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CHRISTMAS IS COMING, (BUT THINGS AREN'T ALWAYS HUMMING...)


Spent the last few days in various states of agitation, the main problem being my home studio troubles. My good friend John Spence came over on Wednesday to try and sort out the various issues with my Mackie D8B mixing desk. This is the third of these Mackie desks I've owned and they have all eventually developed serious problems.

After an entire afternoon of trying to remedy the problems with the system's mainframe, John said that it was probably a hard-drive failure. I suggested trying to attach one of the mainframes from a previous desk as a last resort, and, after a great deal of re-setting pass codes and the like, it was finally made to work...well, at least after a fashion...

When I later tried to get to grips with a mix of a track I'd begun before the desk broke down, I encountered further, (and different,) problems which made no logical sense at all, nor did they respond to my own naive attempts to remedy them. These problems involved several faders on different channels which suddenly, and inexplicably, became locked down in their zero position, effectively rendering those tracks unusable.

Other problems involved one particular piece of FX software not remembering its auxilary send allocations, despite putting them into position via the software codes, time and time again. That problem has now, thankfully, been resolved, but not without a great deal of hair tearing, (something which I'm getting very short of.)

The other problem involves the attendant multi-track recorder which won't boot up when the system is switched on. It takes around a half-hour of switching off and on again and again before it responds and finally stays active. Cue more imaginary hair tearing...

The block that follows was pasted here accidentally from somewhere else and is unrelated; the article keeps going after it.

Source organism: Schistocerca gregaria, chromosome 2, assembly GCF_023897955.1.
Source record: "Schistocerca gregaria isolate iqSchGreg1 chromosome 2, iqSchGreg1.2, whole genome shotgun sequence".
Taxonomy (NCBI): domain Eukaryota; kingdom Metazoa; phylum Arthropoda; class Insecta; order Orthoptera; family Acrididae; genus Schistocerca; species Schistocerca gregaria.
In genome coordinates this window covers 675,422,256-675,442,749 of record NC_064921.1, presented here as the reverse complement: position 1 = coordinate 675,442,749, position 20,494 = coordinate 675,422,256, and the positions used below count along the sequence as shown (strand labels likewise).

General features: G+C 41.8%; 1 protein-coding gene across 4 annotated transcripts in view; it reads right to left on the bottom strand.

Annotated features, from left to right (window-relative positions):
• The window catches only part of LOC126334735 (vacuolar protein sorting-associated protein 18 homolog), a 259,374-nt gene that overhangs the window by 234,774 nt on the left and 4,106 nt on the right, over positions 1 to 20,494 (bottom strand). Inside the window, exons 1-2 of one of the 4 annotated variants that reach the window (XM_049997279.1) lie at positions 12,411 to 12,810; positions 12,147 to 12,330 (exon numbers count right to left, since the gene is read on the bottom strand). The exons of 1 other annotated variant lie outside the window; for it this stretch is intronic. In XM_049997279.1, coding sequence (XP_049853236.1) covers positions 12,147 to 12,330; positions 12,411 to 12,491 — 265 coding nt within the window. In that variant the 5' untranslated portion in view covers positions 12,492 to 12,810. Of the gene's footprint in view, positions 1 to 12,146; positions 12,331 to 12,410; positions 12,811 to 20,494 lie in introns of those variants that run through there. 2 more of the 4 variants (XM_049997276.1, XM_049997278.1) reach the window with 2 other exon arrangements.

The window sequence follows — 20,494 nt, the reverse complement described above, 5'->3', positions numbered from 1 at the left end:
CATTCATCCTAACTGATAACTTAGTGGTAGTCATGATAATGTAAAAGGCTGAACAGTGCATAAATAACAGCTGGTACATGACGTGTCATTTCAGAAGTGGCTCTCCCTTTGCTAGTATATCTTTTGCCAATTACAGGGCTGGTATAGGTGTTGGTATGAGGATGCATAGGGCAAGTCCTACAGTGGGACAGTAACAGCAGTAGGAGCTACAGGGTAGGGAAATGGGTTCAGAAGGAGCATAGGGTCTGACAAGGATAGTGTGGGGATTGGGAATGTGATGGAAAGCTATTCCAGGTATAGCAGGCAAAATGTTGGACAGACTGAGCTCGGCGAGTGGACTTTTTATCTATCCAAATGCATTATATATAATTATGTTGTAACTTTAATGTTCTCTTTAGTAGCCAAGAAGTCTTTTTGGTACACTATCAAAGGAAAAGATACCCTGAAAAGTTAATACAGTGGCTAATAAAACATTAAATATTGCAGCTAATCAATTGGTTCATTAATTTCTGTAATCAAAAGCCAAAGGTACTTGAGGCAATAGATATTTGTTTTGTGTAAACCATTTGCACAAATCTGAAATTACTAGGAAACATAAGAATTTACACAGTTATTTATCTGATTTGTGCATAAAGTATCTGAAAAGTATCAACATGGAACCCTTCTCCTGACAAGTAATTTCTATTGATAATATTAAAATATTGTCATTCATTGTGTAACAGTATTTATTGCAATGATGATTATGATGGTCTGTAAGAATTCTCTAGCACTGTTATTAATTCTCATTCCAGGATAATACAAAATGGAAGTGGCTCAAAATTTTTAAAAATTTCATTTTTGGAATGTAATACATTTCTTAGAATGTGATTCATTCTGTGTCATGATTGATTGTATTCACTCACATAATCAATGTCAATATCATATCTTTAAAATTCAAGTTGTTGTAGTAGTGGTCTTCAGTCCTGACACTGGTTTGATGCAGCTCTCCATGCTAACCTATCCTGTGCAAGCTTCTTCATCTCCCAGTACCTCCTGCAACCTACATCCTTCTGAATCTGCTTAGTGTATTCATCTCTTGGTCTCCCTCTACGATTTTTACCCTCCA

The amazing thing is that the basic design of the Mackie D8B desk is really good, a great interface that reacts like an old-school analogue desk, but with all the advantages of digital technology. Why Mackie didn't address the technical flaws that seem to arise from regular usage is a mystery. The company discontinued making this piece of equipment several years ago now, but its fundamental approach is extremely sound and very easy to use. It just needs a slightly better tech-survival overview, especially with regard to general wear and tear. (I must admit, however, to giving it a rather, er, thorough work out over the years!)

Anyway, I struggle on and am loath to go down the standard, more acceptable route of using Pro-Tools and the like. Or of resorting to purchase yet another second-hand Mackie D8B desk at some expense.

There's something about generic computer software solutions that seems to produce a stereotypical sound. I much prefer the quirkier and more personal approach of the Mackie digital/analogue hybrid. I've never cut and pasted my recordings, don't use much digital 'jiggery-pokery' at all...I play the parts in real time, hands, mind and heart, and if they're not good enough I simply wipe them and try again. It's the old analogue way of doing things, albeit on a digital platform, but it works for me and, I hope, helps make me sound like myself, rather than some identikit other.

Meanwhile, back at the ranch...we're falling way behind with Christmas preparations. Not yet posted any Christmas cards, though I've written, (but not yet addressed,) a few. I have a fairly massive list of Christmas cards to post each year, mostly to people I haven't seen for quite a while but, nevertheless, feel connected to.

Gift buying has also suffered due to other duties.

This time of year always brings a number of stresses and strains...Emiko becomes very busy with flower arrangement orders, Christmas wreaths and so on, which tends to put the onus on me to get stuff in that will be needed for the festivities. I have to admit that I'm not great at dealing with all these things alongside my musical issues. I just end up looking at this and that and not knowing which way to turn whilst Emi calmly concentrates on her flower duties.